Connexions Resource Centre:
Focus on First Nations/Native Peoples
Recent & Selected Articles
- This is a small sampling of articles related to Indigenous/First Nations issues in the Connexions Online Library. For more articles, books, films, and other resources, check the Connexions Library Subject Index, especially under topics such as
and indigenous peoples.
- 'It's No Longer About Saying No': How B.C.'s First Nations Are Taking Charge With Tribal Parks (March 29, 2016)
On June 26, 2014, the Tsilhqotin Nation's 25-year court battle came to an end when the Supreme Court unanimously ruled the nation holds title to approximately 1,900 square kilometres of its traditional territory.
- They Came for the Children: Truth Commission Sheds Light on Canada's Genocide Against Indigenous Peoples (March 23, 2016)
Imagine a village with all its children gone. For aboriginal peoples all across Canada, this was their lived reality, not the stuff of imagination. The story of what happened to the children -- who were forcibly removed from their families and sent to military-style camps that were euphemistically called "schools" -- has at last been told, compiled in the monumental six-volume Truth and Reconciliation Report on residential schools for aboriginal children released in 2015.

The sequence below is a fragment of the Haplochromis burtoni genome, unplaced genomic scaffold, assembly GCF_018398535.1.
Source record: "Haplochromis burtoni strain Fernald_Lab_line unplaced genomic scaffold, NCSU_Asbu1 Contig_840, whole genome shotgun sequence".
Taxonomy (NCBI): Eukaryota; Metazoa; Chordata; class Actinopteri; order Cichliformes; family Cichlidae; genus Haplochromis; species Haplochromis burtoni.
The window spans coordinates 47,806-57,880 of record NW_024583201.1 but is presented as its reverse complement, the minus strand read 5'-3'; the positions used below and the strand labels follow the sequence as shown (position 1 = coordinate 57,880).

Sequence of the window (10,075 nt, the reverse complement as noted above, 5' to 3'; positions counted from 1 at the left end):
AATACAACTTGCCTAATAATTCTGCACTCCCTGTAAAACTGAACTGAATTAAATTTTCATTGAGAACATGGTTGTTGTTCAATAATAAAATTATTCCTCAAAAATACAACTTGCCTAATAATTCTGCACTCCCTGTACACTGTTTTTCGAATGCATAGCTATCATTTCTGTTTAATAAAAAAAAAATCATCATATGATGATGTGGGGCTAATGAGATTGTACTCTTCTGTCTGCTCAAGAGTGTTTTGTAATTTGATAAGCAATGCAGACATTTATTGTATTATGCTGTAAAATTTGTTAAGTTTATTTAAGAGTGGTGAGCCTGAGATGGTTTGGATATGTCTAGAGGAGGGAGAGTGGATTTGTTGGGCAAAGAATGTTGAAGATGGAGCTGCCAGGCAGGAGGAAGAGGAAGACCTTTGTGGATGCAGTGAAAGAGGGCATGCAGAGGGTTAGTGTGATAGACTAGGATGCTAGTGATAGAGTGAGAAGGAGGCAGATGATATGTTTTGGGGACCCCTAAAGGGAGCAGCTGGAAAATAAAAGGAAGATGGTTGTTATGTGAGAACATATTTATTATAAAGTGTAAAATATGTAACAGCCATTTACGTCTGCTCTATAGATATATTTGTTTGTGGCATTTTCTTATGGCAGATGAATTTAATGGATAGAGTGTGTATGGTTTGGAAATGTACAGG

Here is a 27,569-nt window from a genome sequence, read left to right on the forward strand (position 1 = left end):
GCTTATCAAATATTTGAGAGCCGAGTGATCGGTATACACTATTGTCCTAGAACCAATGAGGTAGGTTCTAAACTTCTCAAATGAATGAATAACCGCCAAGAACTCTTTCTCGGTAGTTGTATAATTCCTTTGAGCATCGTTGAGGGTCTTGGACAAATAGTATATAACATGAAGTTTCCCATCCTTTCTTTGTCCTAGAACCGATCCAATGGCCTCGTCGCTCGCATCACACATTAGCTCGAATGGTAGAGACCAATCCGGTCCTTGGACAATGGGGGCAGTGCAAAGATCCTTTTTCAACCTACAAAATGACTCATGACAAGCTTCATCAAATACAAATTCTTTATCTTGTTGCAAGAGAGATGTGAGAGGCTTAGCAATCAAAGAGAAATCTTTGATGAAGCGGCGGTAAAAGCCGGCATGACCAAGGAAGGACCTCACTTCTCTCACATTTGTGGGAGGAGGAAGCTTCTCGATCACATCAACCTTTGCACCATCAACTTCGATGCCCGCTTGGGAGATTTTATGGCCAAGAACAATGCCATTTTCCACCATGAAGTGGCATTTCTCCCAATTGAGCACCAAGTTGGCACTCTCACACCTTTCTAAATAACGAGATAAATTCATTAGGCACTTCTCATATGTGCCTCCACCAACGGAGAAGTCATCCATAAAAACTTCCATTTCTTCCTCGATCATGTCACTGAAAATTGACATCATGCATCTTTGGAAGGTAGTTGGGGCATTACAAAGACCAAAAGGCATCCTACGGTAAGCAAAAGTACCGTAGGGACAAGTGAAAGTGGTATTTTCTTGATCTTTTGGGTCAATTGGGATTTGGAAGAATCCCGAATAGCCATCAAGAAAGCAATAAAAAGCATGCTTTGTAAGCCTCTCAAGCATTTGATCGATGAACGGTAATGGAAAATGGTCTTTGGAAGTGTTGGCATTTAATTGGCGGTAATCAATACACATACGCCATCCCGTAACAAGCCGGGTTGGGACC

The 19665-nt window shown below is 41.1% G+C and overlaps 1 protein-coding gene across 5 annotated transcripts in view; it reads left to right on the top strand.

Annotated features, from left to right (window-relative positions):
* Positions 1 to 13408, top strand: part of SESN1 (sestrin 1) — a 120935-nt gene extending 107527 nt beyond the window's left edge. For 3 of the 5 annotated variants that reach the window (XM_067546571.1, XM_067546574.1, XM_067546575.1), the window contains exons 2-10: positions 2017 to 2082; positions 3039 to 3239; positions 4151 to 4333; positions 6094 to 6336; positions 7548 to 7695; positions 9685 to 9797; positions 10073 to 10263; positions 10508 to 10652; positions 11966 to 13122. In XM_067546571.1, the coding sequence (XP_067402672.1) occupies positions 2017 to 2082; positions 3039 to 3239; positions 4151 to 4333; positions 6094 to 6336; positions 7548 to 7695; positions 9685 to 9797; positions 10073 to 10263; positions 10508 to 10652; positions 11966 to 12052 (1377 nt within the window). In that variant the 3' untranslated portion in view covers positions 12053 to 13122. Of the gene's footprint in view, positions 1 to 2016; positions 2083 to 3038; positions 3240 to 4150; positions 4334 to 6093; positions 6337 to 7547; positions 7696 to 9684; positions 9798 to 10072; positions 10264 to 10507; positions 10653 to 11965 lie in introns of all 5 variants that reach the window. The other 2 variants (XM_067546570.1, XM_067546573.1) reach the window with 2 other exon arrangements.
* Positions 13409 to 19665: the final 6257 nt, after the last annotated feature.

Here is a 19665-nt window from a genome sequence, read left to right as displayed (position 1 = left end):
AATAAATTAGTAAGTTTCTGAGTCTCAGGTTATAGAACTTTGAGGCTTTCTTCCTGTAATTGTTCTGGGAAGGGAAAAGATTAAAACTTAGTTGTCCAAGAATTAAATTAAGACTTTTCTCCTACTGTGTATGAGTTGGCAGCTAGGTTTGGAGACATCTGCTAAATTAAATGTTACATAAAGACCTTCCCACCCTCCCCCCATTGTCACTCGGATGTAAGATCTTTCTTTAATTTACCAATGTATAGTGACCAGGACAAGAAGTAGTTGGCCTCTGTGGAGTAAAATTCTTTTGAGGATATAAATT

- A Century of Theft From Indians by the National Park Service (March 9, 2016)
The Mojave National Preserve is run by the National Park Service, which, in contrast to previous times, has been including more Indian history in its displays and programs.
- Indigenous Communities in Guatemala Fight Against the Privatization of Sacred Sites (March 4, 2016)
In recent years, the popular tourist attraction of Semuc Champey in the Guatemalan department of Alta Verapaz has become a point of social conflict for the indigenous Q'eqchi' Mayan communities surrounding the site. On February 8, tensions erupted and led to the occupation of the municipality building of Lanquín by over 200 members of the communities near the tourist attraction. Community members demanded the recuperation of the site. Since that day, residents have maintained management of the park.
- First Steps of Participatory Research Project: Indigenous Languages and Digital Media (February 2, 2016)